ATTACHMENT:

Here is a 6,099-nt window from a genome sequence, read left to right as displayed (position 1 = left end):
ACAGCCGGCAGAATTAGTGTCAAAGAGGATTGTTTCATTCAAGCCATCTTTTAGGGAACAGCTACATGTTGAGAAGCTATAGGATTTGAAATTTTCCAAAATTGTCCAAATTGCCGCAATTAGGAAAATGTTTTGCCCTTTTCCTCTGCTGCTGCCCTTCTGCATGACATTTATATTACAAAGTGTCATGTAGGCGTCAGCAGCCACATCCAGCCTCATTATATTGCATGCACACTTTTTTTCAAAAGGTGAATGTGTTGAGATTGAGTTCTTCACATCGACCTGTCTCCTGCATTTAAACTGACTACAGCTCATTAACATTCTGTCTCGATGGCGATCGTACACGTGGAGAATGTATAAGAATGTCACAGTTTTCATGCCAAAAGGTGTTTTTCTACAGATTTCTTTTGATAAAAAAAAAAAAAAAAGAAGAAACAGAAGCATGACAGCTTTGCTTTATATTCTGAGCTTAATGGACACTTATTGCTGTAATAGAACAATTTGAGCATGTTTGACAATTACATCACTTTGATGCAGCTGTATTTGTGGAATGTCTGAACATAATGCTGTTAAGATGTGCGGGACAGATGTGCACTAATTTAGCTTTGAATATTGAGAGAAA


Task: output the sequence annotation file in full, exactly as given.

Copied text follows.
Here is a 6,099-nt window from a genome sequence, read left to right as displayed (position 1 = left end):
ACAGCCGGCAGAATTAGTGTCAAAGAGGATTGTTTCATTCAAGCCATCTTTTAGGGAACAGCTACATGTTGAGAAGCTATAGGATTTGAAATTTTCCAAAATTGTCCAAATTGCCGCAATTAGGAAAATGTTTTGCCCTTTTCCTCTGCTGCTGCCCTTCTGCATGACATTTATATTACAAAGTGTCATGTAGGCGTCAGCAGCCACATCCAGCCTCATTATATTGCATGCACACTTTTTTTCAAAAGGTGAATGTGTTGAGATTGAGTTCTTCACATCGACCTGTCTCCTGCATTTAAACTGACTACAGCTCATTAACATTCTGTCTCGATGGCGATCGTACACGTGGAGAATGTATAAGAATGTCACAGTTTTCATGCCAAAAGGTGTTTTTCTACAGATTTCTTTTGATAAAAAAAAAAAAAAAAGAAGAAACAGAAGCATGACAGCTTTGCTTTATATTCTGAGCTTAATGGACACTTATTGCTGTAATAGAACAATTTGAGCATGTTTGACAATTACATCACTTTGATGCAGCTGTATTTGTGGAATGTCTGAACATAATGCTGTTAAGATGTGCGGGACAGATGTGCACTAATTTAGCTTTGAATATTGAGAGAAA